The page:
Shadow Of Freedom – Snippet 03
Not that it had done any good. And not that either of the LLL’s members had won reelection after the news crew went home. President MacMinn hadn’t even pretended to count the votes in the next general election, and that was the point at which Megan MacLean had listened to Tammas MacPhee, the LLL’s vice chairman and MacFadzean. She’d maintained her party’s open organization, its get-out-the-vote and lobbying campaigns, but she’d also let MacFadzean organize the Liberation League’s thoroughly illegal provisional armed wing.
It had probably been a mistake, she thought now, yet she still couldn’t see what other option she might have had. Not with the Unified Public Safety Force turning more and more brutal — and worrying less and less about maintaining even a pretense of due process — under Secretary of Security MacQuarie. Except, of course, to have given up the effort completely, and she simply hadn’t been able to do that.
And now this. Seven years of effort, of pouring her heart and soul into the liberation of her star system, and it ended this way, in death and disaster. It wasn’t even —
She looked up again as the door opened and MacFadzean walked back into what passed for their command post.
“I got a runner off to Tad,” she said, and her lips twitched in a mirthless smile. “Somehow I didn’t think I should be using the com, under the circumstances.”
“Probably not a bad idea,” MacLean agreed with what might have been the ghost of an answering smile. If that was what it was, it vanished quickly. “It was bad enough with just the Uppies tapping the coms. With the damned Sollies up there listening in…”
Her voice trailed off, and MacFadzean nodded. She understood the harsh, jagged edge of hate which had crept into MacLean’s voice only too well. They had Frinkelo Osborne, the Office of Frontier Security’s advisor to MacMinn’s Prosperity Party, to thank for the for Solarian League Navy starships in orbit around the planet of Halkirk. Officially, Osborne was only a trade attaché in the Solarian legation in Elgin, the Loomis System’s capital. Trade attachés made wonderful covers for OFS operatives assigned to “assist and advise” independent Verge star systems when their transstellar masters felt they stood in need of a little outside support. And if an “attaché” required a certain degree of assistance from the SLN, he could usually be confident of getting it.
We could’ve taken MacCrimmon and MacQuarie on our own, MacFadzean thought bitterly. We could have. Another few months, a few more arms shipments from Partisan and his people, and we’d have had a fighting chance to kick the LPP straight to Hell. Hell, we might have pulled it off even now, if not for the damned Sollies! But how in God’s name are people with pulsers and grenade launchers supposed to hold off orbital bombardments? If I’d only been able to get word to Partisan –!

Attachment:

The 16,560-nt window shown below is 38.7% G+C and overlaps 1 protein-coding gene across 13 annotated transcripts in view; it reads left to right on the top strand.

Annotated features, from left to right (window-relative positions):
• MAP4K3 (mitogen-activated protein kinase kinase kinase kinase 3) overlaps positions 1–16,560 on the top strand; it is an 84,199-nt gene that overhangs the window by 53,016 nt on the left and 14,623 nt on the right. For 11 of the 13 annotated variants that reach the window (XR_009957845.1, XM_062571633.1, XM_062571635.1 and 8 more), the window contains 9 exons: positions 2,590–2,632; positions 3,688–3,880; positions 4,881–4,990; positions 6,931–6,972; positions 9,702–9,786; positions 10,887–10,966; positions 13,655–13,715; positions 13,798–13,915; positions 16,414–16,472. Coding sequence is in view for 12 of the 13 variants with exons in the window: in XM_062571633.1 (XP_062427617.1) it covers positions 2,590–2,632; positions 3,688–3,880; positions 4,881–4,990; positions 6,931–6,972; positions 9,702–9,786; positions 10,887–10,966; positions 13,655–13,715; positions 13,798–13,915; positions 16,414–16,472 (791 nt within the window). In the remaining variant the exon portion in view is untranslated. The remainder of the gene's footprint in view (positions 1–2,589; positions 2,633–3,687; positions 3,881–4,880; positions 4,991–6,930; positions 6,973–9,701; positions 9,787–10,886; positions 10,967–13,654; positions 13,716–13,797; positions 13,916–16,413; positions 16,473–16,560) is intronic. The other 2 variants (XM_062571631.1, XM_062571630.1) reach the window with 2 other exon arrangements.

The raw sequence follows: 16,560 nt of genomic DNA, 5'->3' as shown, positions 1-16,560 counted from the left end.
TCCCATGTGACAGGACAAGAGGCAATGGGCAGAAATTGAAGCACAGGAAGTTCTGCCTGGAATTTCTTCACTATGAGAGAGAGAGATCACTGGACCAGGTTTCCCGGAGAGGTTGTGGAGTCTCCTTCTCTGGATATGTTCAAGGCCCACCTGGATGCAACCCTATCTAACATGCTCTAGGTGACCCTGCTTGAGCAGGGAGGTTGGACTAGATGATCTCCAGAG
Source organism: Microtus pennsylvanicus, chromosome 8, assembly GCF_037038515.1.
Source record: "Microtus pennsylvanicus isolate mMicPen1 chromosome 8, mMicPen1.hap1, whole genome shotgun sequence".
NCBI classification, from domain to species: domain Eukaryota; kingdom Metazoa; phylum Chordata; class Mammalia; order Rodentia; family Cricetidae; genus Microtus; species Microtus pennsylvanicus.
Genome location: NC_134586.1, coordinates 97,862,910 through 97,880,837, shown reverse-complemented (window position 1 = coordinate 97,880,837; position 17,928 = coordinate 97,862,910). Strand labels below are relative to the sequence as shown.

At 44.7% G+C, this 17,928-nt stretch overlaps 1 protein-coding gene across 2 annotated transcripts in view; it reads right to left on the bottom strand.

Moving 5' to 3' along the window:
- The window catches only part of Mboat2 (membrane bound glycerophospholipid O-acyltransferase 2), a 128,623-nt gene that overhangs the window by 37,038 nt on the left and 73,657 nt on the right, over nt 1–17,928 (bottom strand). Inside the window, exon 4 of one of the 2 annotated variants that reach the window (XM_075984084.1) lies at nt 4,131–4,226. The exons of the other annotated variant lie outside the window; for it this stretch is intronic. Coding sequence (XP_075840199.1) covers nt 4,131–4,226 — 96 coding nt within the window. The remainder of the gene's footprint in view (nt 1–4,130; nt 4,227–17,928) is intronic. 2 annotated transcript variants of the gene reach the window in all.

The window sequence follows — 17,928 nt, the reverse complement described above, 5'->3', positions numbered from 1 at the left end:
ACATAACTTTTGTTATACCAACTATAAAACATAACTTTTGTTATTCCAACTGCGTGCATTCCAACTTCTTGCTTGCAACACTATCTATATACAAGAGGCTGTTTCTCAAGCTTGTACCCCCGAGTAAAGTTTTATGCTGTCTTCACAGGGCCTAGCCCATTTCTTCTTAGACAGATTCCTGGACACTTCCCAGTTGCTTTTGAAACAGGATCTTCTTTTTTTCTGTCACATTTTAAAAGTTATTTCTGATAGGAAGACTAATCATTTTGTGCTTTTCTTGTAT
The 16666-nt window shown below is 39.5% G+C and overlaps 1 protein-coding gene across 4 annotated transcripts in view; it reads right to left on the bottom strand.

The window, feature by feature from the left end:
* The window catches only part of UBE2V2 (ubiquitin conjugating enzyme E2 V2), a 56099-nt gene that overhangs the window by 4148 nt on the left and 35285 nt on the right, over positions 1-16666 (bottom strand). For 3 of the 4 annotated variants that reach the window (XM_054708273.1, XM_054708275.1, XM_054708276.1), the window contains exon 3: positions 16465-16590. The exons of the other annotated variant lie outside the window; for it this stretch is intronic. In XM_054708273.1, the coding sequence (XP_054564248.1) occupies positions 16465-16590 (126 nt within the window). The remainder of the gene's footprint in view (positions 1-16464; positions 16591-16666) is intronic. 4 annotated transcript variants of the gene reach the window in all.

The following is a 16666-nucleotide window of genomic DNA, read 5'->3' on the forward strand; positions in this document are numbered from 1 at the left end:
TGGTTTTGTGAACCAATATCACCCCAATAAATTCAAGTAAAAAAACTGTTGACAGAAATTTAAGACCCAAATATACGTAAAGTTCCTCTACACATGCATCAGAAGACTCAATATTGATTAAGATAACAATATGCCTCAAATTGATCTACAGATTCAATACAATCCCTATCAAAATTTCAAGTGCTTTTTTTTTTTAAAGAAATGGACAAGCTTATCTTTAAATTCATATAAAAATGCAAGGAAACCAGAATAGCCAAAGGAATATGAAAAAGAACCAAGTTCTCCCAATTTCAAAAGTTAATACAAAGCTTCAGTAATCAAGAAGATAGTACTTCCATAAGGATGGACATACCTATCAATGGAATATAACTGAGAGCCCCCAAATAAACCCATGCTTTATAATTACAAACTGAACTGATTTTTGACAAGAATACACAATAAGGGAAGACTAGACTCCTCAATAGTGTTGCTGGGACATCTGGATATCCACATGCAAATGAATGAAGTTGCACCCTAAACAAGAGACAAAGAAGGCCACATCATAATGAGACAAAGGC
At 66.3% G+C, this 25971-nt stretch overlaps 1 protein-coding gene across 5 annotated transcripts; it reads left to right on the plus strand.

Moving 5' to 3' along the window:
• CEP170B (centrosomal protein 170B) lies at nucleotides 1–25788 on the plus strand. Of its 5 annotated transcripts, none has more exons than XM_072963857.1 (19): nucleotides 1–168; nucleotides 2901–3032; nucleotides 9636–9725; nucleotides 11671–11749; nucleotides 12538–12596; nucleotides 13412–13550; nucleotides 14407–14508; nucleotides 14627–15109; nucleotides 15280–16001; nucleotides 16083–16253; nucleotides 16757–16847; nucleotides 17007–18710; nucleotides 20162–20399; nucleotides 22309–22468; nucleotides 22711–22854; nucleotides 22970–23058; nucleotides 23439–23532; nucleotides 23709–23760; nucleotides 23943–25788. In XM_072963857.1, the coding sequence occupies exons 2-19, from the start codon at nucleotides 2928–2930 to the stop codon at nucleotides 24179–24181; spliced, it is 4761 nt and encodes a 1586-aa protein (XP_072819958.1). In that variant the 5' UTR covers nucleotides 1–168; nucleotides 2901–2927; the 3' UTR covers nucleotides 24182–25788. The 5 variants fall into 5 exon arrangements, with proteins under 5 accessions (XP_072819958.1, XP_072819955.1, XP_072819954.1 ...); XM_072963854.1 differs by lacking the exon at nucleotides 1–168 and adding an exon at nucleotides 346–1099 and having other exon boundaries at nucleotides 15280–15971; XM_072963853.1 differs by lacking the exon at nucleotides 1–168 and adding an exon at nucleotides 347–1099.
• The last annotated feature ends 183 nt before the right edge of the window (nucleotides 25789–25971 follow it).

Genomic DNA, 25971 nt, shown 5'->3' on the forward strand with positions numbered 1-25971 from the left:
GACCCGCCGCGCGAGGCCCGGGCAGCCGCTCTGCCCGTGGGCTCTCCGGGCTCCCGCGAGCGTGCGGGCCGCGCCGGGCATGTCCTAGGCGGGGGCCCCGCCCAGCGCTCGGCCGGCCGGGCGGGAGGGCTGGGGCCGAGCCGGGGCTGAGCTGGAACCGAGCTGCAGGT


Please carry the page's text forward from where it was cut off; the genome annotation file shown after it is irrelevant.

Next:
But she hadn’t. They hadn’t been supposed to move for a minimum of at least another four months. Partisan had been supposed to be back in Loomis to lock down the final arrangements — the ones she hadn’t yet discussed even with MacLean — and there hadn’t been any way to get a message out when the balloon went up so unexpectedly.
She glanced across the room again, wondering if she should have told MacLean about those arrangements with Partisan. She’d thought about it more than once, but secrecy and security had been all important. Besides, MacLean wasn’t really a revolutionary at heart; she was a reformer. She’d never been able to throw herself as fully into the notion of armed resistance as MacFadzean had, and the thought of relying so heavily on someone from out-system, of crafting operations plans which depended on armed assistance from a foreign star nation, would have been a hard sell.
Be honest with yourself, Erin. You were afraid she’d tell you to shut the conduit down, weren’t you? That the notion of trusting anybody from outside Loomis, was too risky. That they were too likely to have an agenda of their own, one that didn’t include our best interests. You told yourself she’d change her mind if you could prevent a finished plan that covered all the contingencies you could think of, but inside you always knew she still would have hated the entire thought. And you weren’t quite ready to go ahead and commit to Partisan without her okay, were you? Well, maybe she would’ve been right…but it wouldn’t have made any difference in the way things’ve finally worked out, now would it?
She looked up at the command post’s shadowed ceiling, her eyes bitter with hate for the starships which had rained down death and ruination all across her homeworld, and wished with all her exhausted heart that she had been able to get a messenger to Partisan.